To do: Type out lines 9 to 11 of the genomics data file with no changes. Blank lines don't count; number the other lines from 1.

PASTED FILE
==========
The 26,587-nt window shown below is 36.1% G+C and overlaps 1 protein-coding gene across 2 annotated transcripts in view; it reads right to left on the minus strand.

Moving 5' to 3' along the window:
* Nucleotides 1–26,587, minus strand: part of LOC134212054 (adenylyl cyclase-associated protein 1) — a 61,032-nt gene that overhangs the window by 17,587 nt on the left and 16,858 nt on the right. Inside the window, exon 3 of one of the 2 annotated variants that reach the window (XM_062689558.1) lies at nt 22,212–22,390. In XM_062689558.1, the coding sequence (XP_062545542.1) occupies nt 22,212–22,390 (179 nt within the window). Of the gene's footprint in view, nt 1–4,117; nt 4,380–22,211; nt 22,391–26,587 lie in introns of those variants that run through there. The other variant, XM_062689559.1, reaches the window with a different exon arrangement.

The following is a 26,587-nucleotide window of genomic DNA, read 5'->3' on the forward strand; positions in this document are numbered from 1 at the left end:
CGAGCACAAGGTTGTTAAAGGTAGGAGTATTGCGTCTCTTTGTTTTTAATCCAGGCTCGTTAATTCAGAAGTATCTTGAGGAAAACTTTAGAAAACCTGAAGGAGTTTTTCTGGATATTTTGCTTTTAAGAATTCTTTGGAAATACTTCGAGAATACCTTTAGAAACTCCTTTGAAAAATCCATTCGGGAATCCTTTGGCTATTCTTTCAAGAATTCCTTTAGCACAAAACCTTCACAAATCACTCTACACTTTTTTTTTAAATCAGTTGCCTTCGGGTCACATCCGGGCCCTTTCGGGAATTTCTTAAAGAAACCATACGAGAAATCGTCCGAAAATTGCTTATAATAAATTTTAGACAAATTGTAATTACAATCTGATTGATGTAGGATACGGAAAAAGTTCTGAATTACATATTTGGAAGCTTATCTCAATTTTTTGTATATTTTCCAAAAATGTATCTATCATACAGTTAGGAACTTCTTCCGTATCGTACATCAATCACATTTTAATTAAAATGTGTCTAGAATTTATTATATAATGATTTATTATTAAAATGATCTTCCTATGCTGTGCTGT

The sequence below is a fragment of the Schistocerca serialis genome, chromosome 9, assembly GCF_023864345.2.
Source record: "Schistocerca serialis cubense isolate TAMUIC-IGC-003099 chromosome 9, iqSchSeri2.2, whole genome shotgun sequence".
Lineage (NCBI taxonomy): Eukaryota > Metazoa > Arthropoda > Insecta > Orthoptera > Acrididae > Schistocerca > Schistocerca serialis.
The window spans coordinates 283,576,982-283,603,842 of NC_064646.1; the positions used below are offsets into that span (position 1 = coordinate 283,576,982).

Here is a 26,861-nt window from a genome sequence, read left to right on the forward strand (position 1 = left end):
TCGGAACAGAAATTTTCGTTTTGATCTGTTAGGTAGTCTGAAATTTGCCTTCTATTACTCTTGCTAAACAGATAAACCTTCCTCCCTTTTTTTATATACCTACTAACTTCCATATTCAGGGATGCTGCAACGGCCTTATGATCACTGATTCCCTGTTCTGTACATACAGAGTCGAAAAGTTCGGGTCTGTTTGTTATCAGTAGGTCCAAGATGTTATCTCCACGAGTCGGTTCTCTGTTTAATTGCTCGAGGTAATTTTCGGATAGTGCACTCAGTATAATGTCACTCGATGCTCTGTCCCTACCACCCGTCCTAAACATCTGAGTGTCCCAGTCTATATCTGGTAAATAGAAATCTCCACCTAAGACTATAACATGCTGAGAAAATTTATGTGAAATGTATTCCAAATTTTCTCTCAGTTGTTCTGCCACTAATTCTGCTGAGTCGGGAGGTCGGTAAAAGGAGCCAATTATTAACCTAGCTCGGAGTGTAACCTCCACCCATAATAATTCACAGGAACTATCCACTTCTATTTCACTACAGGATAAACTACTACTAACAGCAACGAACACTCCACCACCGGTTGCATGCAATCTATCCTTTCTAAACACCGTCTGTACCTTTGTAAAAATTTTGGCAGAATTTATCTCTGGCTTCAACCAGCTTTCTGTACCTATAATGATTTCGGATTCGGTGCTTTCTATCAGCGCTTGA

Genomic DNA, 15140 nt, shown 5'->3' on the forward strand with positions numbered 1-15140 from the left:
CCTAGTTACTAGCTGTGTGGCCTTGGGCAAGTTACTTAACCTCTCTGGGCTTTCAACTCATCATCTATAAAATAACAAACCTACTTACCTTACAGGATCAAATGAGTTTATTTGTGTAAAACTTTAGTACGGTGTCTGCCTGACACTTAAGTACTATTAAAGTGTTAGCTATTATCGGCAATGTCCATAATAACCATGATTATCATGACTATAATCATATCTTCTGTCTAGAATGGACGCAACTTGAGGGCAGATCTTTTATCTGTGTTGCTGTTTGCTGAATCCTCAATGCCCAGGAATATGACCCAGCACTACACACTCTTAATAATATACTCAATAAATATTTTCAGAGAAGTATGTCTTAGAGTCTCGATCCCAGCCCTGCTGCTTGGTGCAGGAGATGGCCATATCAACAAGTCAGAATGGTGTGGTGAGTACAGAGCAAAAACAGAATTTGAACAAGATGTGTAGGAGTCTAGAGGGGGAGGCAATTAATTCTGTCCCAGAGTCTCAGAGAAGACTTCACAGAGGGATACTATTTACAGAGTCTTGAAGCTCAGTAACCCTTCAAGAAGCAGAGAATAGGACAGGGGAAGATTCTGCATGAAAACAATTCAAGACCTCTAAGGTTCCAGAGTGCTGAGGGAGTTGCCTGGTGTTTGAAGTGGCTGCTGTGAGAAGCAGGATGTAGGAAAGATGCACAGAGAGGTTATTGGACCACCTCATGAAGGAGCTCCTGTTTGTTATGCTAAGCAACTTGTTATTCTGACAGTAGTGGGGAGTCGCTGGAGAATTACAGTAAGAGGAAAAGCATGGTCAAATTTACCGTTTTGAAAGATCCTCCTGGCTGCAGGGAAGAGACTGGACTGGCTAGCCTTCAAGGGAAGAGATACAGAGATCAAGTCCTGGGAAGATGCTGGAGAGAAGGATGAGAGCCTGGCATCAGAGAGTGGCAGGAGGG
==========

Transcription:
The window spans coordinates 283,576,982-283,603,842 of NC_064646.1; the positions used below are offsets into that span (position 1 = coordinate 283,576,982).

Here is a 26,861-nt window from a genome sequence, read left to right on the forward strand (position 1 = left end):
TCGGAACAGAAATTTTCGTTTTGATCTGTTAGGTAGTCTGAAATTTGCCTTCTATTACTCTTGCTAAACAGATAAACCTTCCTCCCTTTTTTTATATACCTACTAACTTCCATATTCAGGGATGCTGCAACGGCCTTATGATCACTGATTCCCTGTTCTGTACATACAGAGTCGAAAAGTTCGGGTCTGTTTGTTATCAGTAGGTCCAAGATGTTATCTCCACGAGTCGGTTCTCTGTTTAATTGCTCGAGGTAATTTTCGGATAGTGCACTCAGTATAATGTCACTCGATGCTCTGTCCCTACCACCCGTCCTAAACATCTGAGTGTCCCAGTCTATATCTGGTAAATAGAAATCTCCACCTAAGACTATAACATGCTGAGAAAATTTATGTGAAATGTATTCCAAATTTTCTCTCAGTTGTTCTGCCACTAATTCTGCTGAGTCGGGAGGTCGGTAAAAGGAGCCAATTATTAACCTAGCTCGGAGTGTAACCTCCACCCATAATAATTCACAGGAACTATCCACTTCTATTTCACTACAGGATAAACTACTACTAACAGCAACGAACACTCCACCACCGGTTGCATGCAATCTATCCTTTCTAAACACCGTCTGTACCTTTGTAAAAATTTTGGCAGAATTTATCTCTGGCTTCAACCAGCTTTCTGTACCTATAATGATTTCGGATTCGGTGCTTTCTATCAGCGCTTGA